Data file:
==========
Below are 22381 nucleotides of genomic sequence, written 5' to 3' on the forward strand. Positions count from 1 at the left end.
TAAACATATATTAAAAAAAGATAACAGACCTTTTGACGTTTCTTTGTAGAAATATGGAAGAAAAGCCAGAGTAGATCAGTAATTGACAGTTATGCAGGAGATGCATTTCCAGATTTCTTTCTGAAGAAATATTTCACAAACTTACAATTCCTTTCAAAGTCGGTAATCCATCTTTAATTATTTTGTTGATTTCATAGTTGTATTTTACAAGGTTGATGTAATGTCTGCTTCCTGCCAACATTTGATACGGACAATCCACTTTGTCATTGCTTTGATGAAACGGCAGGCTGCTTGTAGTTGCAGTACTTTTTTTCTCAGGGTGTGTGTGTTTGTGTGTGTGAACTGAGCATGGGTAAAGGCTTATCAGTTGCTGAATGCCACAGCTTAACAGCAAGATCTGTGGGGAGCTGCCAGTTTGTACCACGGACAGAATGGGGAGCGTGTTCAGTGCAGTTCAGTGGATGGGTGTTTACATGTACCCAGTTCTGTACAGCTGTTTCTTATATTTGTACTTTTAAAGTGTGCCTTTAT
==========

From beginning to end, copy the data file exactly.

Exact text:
Below are 22381 nucleotides of genomic sequence, written 5' to 3' on the forward strand. Positions count from 1 at the left end.
TAAACATATATTAAAAAAAGATAACAGACCTTTTGACGTTTCTTTGTAGAAATATGGAAGAAAAGCCAGAGTAGATCAGTAATTGACAGTTATGCAGGAGATGCATTTCCAGATTTCTTTCTGAAGAAATATTTCACAAACTTACAATTCCTTTCAAAGTCGGTAATCCATCTTTAATTATTTTGTTGATTTCATAGTTGTATTTTACAAGGTTGATGTAATGTCTGCTTCCTGCCAACATTTGATACGGACAATCCACTTTGTCATTGCTTTGATGAAACGGCAGGCTGCTTGTAGTTGCAGTACTTTTTTTCTCAGGGTGTGTGTGTTTGTGTGTGTGAACTGAGCATGGGTAAAGGCTTATCAGTTGCTGAATGCCACAGCTTAACAGCAAGATCTGTGGGGAGCTGCCAGTTTGTACCACGGACAGAATGGGGAGCGTGTTCAGTGCAGTTCAGTGGATGGGTGTTTACATGTACCCAGTTCTGTACAGCTGTTTCTTATATTTGTACTTTTAAAGTGTGCCTTTAT